The concept of surface wave antennas (SWA) was initiated in the 1950s [1–2] and numerous theoretical and experimental investigations have been reported in the literature [3–10]. To support the propagation of surface waves, a commonly used structure in SWA designs is a corrugated metal surface. However, the corrugated structure is thick, heavy, and costly, which may limit the applications of surface wave antennas in wireless communication systems.
In this chapter, novel surface wave antennas are presented. Compared to traditional SWA designs, surface waves are now guided along a thin grounded slab loaded with periodic patches, resulting in a low profile conformal geometry. In contrast to the previous wire-EBG antennas or patch antennas that radiate to the broadside direction, the proposed SWA achieve a monopole-like radiation pattern with a null in the broadside direction. The low profile SWA is more attractive than a traditional monopole antenna that is a quarter-wavelength high.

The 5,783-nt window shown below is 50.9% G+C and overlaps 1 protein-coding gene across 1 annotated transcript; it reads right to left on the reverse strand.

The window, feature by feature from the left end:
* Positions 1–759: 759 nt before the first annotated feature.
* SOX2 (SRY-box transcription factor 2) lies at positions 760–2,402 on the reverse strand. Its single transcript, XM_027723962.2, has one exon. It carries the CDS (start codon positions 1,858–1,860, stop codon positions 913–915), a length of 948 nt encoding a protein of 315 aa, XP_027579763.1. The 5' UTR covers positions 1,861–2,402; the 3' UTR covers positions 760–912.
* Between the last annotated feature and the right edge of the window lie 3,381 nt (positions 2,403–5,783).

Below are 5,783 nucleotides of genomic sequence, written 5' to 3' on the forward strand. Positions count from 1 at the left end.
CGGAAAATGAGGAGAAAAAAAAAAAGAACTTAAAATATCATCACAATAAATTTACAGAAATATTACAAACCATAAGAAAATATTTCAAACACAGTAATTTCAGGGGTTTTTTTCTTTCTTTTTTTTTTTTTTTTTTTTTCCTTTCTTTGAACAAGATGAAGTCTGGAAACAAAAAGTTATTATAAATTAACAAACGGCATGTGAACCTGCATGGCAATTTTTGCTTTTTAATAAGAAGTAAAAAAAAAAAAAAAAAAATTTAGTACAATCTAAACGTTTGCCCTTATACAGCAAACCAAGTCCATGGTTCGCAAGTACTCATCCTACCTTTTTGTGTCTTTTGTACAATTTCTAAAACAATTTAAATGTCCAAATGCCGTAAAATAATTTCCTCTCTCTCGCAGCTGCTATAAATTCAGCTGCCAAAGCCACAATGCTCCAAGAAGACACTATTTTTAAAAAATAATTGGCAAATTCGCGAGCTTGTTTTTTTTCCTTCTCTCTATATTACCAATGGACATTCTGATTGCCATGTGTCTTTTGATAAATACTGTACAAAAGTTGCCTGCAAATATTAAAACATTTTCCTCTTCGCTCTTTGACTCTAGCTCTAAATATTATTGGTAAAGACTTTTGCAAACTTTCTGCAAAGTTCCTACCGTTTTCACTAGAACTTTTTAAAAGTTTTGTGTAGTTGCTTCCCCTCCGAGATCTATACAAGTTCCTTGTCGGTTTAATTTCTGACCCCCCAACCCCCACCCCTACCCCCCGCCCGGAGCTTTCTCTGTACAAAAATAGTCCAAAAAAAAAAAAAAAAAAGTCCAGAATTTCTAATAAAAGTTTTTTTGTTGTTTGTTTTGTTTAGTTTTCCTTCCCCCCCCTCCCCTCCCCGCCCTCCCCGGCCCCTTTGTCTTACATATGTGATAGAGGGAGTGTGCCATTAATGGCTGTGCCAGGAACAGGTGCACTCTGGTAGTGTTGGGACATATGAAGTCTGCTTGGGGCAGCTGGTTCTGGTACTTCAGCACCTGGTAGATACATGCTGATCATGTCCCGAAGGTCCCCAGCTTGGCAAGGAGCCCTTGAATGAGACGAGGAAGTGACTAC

A grounded slab loaded with periodic patches
Comparison of two artificial ground planes
We start with analyzing a complex artificial ground plane, which will be subsequently used in surface wave antenna designs. Figure 7.1 shows two artificial surfaces: a mushroom-like EBG surface and a grounded dielectric slab loaded with periodic patches. In the latter structure vertical vias are removed, which results in different surface wave properties in the two ground planes.
To compare the electromagnetic properties of these two structures, the finite difference time domain (FDTD) method is used to simulate their performance [11–12].